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Thread: KDE/KWin On Wayland To Use Server-Side Decorations

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    Default KDE/KWin On Wayland To Use Server-Side Decorations

    Phoronix: KDE/KWin On Wayland To Use Server-Side Decorations

    Martin Grlin, the well known maintainer of KDE's KWin window manager, has shared that when ported to Wayland the KDE window manager will be using server-side decorations. It's commonly represented that Wayland requires client-side decorations, but this isn't entirely the case...

    http://www.phoronix.com/vr.php?view=MTI5NjY

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    Default yay

    While I'm happy to hear this (and it's also old news). What exactly are the drawbacks off server side decorations in wayland. It's not entirely clear what the issues (aliasing issues? why? can this be fixed in wayland?).

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    Quote Originally Posted by hiryu View Post
    While I'm happy to hear this (and it's also old news). What exactly are the drawbacks off server side decorations in wayland. It's not entirely clear what the issues (aliasing issues? why? can this be fixed in wayland?).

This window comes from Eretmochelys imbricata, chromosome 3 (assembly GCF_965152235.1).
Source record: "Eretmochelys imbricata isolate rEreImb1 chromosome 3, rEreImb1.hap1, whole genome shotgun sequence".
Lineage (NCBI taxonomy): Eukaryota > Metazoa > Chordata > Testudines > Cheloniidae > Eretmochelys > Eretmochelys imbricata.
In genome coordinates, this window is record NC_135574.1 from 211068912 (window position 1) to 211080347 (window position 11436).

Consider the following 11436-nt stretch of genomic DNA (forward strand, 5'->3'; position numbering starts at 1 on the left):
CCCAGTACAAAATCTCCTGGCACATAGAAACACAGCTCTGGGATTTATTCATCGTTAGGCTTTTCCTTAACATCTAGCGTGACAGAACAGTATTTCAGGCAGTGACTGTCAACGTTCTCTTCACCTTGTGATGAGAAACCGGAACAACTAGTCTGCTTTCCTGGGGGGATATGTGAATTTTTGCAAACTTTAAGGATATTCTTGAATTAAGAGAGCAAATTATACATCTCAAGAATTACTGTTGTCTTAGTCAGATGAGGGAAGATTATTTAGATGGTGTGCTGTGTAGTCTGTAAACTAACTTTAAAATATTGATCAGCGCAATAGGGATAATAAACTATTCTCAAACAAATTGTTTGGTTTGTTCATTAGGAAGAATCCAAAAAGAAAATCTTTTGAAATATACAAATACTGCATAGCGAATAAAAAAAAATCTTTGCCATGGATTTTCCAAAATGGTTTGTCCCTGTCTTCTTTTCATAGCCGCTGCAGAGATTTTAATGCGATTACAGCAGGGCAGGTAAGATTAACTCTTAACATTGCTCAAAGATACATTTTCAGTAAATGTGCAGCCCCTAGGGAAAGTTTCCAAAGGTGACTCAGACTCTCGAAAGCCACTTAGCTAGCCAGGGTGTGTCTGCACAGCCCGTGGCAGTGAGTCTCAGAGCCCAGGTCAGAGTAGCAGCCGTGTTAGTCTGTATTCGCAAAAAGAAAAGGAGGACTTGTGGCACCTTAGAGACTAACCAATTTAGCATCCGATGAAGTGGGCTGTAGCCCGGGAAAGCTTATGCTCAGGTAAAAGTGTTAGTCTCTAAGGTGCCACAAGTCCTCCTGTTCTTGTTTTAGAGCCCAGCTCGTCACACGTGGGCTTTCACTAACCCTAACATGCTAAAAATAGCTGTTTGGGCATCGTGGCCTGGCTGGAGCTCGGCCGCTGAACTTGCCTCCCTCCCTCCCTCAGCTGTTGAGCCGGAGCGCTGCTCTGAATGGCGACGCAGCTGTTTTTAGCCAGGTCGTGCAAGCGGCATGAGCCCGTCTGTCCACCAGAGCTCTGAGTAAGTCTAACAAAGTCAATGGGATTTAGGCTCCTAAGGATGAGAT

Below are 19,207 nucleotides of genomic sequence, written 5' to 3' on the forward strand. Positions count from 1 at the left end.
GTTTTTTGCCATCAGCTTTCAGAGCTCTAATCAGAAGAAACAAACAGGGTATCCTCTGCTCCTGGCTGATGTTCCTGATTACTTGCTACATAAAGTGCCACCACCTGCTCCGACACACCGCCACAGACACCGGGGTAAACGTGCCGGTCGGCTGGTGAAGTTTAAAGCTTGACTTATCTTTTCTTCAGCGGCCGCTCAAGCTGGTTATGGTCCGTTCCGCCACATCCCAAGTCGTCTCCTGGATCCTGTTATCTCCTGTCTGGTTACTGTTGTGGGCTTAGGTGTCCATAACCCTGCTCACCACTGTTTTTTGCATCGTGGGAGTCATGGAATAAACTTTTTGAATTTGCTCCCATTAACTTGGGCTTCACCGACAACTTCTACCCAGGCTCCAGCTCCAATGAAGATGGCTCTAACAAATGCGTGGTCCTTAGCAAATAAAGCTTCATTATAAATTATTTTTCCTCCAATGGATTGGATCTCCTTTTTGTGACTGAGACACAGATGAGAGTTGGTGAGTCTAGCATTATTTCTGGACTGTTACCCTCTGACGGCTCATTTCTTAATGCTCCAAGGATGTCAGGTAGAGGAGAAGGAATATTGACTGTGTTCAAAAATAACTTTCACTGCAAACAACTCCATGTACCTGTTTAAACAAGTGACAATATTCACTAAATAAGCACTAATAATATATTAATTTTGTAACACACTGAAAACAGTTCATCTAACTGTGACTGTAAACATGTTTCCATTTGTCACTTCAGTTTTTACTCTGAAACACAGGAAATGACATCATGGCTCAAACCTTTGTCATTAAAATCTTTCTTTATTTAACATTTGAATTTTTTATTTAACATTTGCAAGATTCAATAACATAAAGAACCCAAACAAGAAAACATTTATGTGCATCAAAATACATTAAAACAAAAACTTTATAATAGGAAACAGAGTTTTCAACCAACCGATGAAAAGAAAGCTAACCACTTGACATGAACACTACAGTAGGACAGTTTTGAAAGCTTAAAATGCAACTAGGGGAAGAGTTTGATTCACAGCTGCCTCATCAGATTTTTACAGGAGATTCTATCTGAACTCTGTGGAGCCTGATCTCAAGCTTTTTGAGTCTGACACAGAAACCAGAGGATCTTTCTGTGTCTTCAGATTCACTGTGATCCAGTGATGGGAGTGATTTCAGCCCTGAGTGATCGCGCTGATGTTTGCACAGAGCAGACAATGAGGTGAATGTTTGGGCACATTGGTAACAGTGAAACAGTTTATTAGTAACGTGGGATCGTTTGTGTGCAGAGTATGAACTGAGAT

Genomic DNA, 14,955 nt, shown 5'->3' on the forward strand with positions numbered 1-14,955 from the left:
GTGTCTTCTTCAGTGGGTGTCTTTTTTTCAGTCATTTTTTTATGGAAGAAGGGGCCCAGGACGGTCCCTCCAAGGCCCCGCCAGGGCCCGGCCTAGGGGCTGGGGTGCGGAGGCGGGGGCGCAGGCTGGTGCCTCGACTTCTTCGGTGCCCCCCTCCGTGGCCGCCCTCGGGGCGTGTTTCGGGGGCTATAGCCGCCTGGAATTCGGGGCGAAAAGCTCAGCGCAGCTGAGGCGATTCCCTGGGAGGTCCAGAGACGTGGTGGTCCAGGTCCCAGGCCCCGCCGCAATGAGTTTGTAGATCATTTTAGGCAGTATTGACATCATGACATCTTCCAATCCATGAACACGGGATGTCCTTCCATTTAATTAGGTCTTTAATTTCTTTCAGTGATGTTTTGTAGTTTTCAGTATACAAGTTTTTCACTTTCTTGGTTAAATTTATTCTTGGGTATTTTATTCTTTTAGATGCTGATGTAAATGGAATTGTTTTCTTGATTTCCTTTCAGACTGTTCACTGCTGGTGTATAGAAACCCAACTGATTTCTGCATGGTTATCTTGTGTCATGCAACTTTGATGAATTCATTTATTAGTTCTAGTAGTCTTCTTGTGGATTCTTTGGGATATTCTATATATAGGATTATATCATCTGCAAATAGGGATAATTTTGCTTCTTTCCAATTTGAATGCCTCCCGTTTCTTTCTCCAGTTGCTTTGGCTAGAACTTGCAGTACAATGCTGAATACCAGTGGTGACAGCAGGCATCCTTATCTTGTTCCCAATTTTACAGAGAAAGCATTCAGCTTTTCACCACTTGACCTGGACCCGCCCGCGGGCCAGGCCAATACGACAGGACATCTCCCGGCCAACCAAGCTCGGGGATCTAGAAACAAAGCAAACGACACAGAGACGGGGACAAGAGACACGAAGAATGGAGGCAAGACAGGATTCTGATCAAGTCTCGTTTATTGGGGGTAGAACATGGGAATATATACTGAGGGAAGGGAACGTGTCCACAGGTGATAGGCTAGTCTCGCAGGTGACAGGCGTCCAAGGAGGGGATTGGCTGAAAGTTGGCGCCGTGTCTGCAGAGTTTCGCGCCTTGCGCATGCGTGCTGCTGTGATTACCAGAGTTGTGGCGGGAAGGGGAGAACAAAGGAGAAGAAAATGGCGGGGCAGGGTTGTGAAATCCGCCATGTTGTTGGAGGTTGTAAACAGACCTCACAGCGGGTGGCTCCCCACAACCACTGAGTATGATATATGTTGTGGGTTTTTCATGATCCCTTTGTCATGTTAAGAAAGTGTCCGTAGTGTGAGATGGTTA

The only reason window decorations were pushed outside of Weston (remember, Wayland is a display protocol backend that doesn't care how you use it) I think was for simplicity.

    I do strongly agree with this, that Kwin should manage window decorations. I am always of the impression an application should, at least by default, be blind to its execution environment, and know as little as possible - a gui app should know the size of its window, and whether it has focus, and that is it (if window = 0x0, you are minimized, or some such). The rest can almost always be managed by the window manager, and for things like launcher integration / external binding those should be managed by dedicated separate APIs.